How To: Best Microphone Setup for Wedding Toasts

One of the most difficult and important parts of a wedding to film are the toasts,  the time when a few special guests get to congratulate and wish the couple well. During this time, wedding filmmakers capture what will help create a compelling wedding film that the couple can enjoy in perpetuity.

As a wedding filmmaker, the toasts are the most important part of the film, and easily the most difficult to film and capture properly. The main issue with capturing toasts is keeping the subject (the person speaking) in one spot. Often, the person speaking wants to move around the room. This is difficult for the filmmaker because we cannot anticipate where the person will go, when or if they will stop, or if they will turn around.

To overcome these issues, I have developed a technique to capture the toasts that will keep the speaker in one place and prevent them from  holding the microphone too far away from their mouth while speaking.

Below are links to all the equipment I use to capture the audio for the toasts. Further down is a photo gallery that shows step by step how to set up the microphone, cables, and recorder for optimal sound.

One more tip: when setting the microphone stand, be sure not to set the microphone where the loud speakers are projecting sound. This will create feedback.

Sure Super 55 Microphone:

On Stage Rocker Lug Stand:

2x Mogami XLR 3 foot cables:

Whirlwind IMP 1×2 splitter:

Sony UWPD 16/14 Microphone Wireless System:

Microphone Cable Clips:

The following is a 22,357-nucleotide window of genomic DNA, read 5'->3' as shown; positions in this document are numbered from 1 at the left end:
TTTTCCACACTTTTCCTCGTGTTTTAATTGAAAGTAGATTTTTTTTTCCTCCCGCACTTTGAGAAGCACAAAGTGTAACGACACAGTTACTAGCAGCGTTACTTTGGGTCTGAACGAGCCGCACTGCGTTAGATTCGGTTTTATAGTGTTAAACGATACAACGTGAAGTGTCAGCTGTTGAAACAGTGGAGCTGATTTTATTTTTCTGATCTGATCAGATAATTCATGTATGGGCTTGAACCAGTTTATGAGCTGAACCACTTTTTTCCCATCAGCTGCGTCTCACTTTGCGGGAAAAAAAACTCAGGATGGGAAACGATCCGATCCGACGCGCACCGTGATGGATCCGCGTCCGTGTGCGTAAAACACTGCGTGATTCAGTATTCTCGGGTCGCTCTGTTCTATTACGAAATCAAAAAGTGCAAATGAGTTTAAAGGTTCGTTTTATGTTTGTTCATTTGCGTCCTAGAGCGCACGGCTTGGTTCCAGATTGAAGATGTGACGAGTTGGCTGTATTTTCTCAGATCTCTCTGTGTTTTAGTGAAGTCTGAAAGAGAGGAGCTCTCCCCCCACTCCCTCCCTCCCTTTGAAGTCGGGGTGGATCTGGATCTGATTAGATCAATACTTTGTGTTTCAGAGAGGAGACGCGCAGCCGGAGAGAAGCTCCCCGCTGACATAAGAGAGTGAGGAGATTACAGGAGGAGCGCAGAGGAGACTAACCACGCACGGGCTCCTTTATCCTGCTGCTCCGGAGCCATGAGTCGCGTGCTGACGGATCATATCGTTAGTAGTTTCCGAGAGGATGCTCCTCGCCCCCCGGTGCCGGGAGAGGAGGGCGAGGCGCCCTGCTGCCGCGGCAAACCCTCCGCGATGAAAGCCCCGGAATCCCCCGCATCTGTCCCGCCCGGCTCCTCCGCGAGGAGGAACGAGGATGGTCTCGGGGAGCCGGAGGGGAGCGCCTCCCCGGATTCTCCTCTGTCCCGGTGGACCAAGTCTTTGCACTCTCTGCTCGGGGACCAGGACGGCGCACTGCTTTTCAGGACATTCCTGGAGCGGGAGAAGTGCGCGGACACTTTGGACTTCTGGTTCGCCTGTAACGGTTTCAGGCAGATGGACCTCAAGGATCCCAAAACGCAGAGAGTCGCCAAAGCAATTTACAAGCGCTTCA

Zoom H4n Pro Field Recorder:

Using a Sure Super 55 microphone has many benefits. One, it is visually appealing. Second, the subject cannot remove the microphone from the stand during the speech. Third, the subject has to stand in one spot to speak and they have to maintain a minimum distance from the microphone to be heard. The reason I chose a stand that bends in the middle is because sometimes speakers like to hold a drink, printed speech, or smart device while they speak. The bend in the stand allows the subject room to hold any of those objects without hitting or touching the stand. The base of the stand is heavy, making the stand difficult to tip or knock over.

Remove fine adjustment nut from quick release bolt.

 

 

 

 

 

 

 

 

 

remove adjustment nut from quick release bolt.

 

 

 

 

 

 

 

 

 

microphone adjustment nut removed

 

 

 

 

 

 

 

 

Tighten the quick release bolt into the Shure Super 55 microphone

 

 

 

 

 

 

 

 

 

 

 

 

 

 

 

Shure Super 55 microphone on quick release mount

 

 

 

 

 

 

 

 

XLR cable plugged into Shure Super 55 Microphone with out adjustment nut

 

 

 

 

 

 

 

 

Secure the lose XLR cable

 

 

 

 

 

 

 

 

Secured mogami XLR cable on rocker lug mic stand

 

 

 

 

 

 

 

 

Mogami XLR plugged into Sony wireless XLR transmitter (tx)

 

 

 

 

 

 

 

 

Sony wireless receiver xlr plugged into whirlwind 1×2 splitter input.

 

 

 

 

 

 

 

 

Mogami XLR isolated output to Zoom H4n field recorder

 

 

 

 

 

 

 

 

Alternate redundant XLR output to “Y” splitter to Zoom H4n

 

 

 

 

 

 

 

 

Direct output to DJ/House mixer

 

 

 

 

 

 

 

 

XLR to available mixer input channel

 

 

 

 

 

 

If no XLR input is available, use a XLR to ¼ balanced adapter

 

 

 

 

 

 

 

 

XLR to ¼ adapter

 

 

 

 

 

 

XLR to ¼ adapter to ¼ channel mixer input
Born in Chicago and raised in Miami. I currently live in Jacksonville, FL where I own and operate Drawn In Media® a video production company.

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